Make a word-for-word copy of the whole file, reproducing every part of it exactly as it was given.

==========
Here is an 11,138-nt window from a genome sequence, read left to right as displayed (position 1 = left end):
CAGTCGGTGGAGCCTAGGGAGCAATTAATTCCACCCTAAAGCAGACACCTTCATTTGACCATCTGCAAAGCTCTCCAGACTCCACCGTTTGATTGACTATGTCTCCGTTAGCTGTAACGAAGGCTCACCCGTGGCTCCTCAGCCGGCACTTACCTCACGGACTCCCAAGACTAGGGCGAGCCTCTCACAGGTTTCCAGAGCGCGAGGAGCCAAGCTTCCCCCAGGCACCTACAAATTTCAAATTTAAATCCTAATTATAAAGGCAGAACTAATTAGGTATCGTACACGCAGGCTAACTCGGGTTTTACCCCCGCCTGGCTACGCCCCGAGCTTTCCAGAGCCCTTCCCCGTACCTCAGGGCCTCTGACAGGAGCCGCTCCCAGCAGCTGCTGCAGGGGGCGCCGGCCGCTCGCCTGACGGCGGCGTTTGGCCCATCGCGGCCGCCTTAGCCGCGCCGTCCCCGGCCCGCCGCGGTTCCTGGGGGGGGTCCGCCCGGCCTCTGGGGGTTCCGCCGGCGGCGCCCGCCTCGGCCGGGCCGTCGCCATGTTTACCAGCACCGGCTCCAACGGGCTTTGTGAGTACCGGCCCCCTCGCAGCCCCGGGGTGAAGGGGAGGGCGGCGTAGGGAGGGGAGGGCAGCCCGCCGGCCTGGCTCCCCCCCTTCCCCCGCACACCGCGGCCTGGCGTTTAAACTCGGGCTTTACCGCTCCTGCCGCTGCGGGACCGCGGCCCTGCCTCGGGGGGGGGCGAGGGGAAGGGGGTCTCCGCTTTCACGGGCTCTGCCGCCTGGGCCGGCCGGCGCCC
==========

Here is an 11,138-nt window from a genome sequence, read left to right as displayed (position 1 = left end):
CAGTCGGTGGAGCCTAGGGAGCAATTAATTCCACCCTAAAGCAGACACCTTCATTTGACCATCTGCAAAGCTCTCCAGACTCCACCGTTTGATTGACTATGTCTCCGTTAGCTGTAACGAAGGCTCACCCGTGGCTCCTCAGCCGGCACTTACCTCACGGACTCCCAAGACTAGGGCGAGCCTCTCACAGGTTTCCAGAGCGCGAGGAGCCAAGCTTCCCCCAGGCACCTACAAATTTCAAATTTAAATCCTAATTATAAAGGCAGAACTAATTAGGTATCGTACACGCAGGCTAACTCGGGTTTTACCCCCGCCTGGCTACGCCCCGAGCTTTCCAGAGCCCTTCCCCGTACCTCAGGGCCTCTGACAGGAGCCGCTCCCAGCAGCTGCTGCAGGGGGCGCCGGCCGCTCGCCTGACGGCGGCGTTTGGCCCATCGCGGCCGCCTTAGCCGCGCCGTCCCCGGCCCGCCGCGGTTCCTGGGGGGGGTCCGCCCGGCCTCTGGGGGTTCCGCCGGCGGCGCCCGCCTCGGCCGGGCCGTCGCCATGTTTACCAGCACCGGCTCCAACGGGCTTTGTGAGTACCGGCCCCCTCGCAGCCCCGGGGTGAAGGGGAGGGCGGCGTAGGGAGGGGAGGGCAGCCCGCCGGCCTGGCTCCCCCCCTTCCCCCGCACACCGCGGCCTGGCGTTTAAACTCGGGCTTTACCGCTCCTGCCGCTGCGGGACCGCGGCCCTGCCTCGGGGGGGGGCGAGGGGAAGGGGGTCTCCGCTTTCACGGGCTCTGCCGCCTGGGCCGGCCGGCGCCC